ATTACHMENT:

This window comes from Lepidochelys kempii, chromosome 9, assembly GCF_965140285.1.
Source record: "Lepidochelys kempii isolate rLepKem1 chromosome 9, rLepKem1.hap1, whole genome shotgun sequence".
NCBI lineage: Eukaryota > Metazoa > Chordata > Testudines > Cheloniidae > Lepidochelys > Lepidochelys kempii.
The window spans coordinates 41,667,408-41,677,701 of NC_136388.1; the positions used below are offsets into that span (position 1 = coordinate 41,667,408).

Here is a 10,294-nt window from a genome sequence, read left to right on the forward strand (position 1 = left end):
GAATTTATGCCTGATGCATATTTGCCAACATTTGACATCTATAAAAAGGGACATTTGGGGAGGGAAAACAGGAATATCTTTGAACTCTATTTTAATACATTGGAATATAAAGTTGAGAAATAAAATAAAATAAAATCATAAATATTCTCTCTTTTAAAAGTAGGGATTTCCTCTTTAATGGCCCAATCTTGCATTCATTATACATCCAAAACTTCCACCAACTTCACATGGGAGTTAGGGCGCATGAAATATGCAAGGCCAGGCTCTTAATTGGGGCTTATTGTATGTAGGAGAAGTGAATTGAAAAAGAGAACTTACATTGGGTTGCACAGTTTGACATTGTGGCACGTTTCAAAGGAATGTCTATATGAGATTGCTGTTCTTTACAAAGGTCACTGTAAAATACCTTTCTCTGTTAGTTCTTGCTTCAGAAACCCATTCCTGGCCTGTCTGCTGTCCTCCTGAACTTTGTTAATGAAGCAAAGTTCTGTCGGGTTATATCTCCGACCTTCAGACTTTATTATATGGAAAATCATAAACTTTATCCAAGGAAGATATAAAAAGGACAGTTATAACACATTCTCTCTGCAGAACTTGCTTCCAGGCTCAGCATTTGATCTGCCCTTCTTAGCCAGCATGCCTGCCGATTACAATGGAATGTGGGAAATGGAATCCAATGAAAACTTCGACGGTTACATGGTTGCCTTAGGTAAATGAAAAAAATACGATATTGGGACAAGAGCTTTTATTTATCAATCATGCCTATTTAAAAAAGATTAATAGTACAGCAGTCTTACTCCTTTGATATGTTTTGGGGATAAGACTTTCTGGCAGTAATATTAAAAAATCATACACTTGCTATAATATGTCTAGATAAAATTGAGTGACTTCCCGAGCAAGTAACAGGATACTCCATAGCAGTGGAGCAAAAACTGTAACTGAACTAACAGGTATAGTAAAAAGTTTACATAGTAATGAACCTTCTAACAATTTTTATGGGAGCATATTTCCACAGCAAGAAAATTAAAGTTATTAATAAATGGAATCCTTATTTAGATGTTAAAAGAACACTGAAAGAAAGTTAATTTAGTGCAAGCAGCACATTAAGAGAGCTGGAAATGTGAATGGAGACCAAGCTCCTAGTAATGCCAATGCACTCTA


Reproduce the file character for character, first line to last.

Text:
This window comes from Lepidochelys kempii, chromosome 9, assembly GCF_965140285.1.
Source record: "Lepidochelys kempii isolate rLepKem1 chromosome 9, rLepKem1.hap1, whole genome shotgun sequence".
NCBI lineage: Eukaryota > Metazoa > Chordata > Testudines > Cheloniidae > Lepidochelys > Lepidochelys kempii.
The window spans coordinates 41,667,408-41,677,701 of NC_136388.1; the positions used below are offsets into that span (position 1 = coordinate 41,667,408).

Here is a 10,294-nt window from a genome sequence, read left to right on the forward strand (position 1 = left end):
GAATTTATGCCTGATGCATATTTGCCAACATTTGACATCTATAAAAAGGGACATTTGGGGAGGGAAAACAGGAATATCTTTGAACTCTATTTTAATACATTGGAATATAAAGTTGAGAAATAAAATAAAATAAAATCATAAATATTCTCTCTTTTAAAAGTAGGGATTTCCTCTTTAATGGCCCAATCTTGCATTCATTATACATCCAAAACTTCCACCAACTTCACATGGGAGTTAGGGCGCATGAAATATGCAAGGCCAGGCTCTTAATTGGGGCTTATTGTATGTAGGAGAAGTGAATTGAAAAAGAGAACTTACATTGGGTTGCACAGTTTGACATTGTGGCACGTTTCAAAGGAATGTCTATATGAGATTGCTGTTCTTTACAAAGGTCACTGTAAAATACCTTTCTCTGTTAGTTCTTGCTTCAGAAACCCATTCCTGGCCTGTCTGCTGTCCTCCTGAACTTTGTTAATGAAGCAAAGTTCTGTCGGGTTATATCTCCGACCTTCAGACTTTATTATATGGAAAATCATAAACTTTATCCAAGGAAGATATAAAAAGGACAGTTATAACACATTCTCTCTGCAGAACTTGCTTCCAGGCTCAGCATTTGATCTGCCCTTCTTAGCCAGCATGCCTGCCGATTACAATGGAATGTGGGAAATGGAATCCAATGAAAACTTCGACGGTTACATGGTTGCCTTAGGTAAATGAAAAAAATACGATATTGGGACAAGAGCTTTTATTTATCAATCATGCCTATTTAAAAAAGATTAATAGTACAGCAGTCTTACTCCTTTGATATGTTTTGGGGATAAGACTTTCTGGCAGTAATATTAAAAAATCATACACTTGCTATAATATGTCTAGATAAAATTGAGTGACTTCCCGAGCAAGTAACAGGATACTCCATAGCAGTGGAGCAAAAACTGTAACTGAACTAACAGGTATAGTAAAAAGTTTACATAGTAATGAACCTTCTAACAATTTTTATGGGAGCATATTTCCACAGCAAGAAAATTAAAGTTATTAATAAATGGAATCCTTATTTAGATGTTAAAAGAACACTGAAAGAAAGTTAATTTAGTGCAAGCAGCACATTAAGAGAGCTGGAAATGTGAATGGAGACCAAGCTCCTAGTAATGCCAATGCACTCTA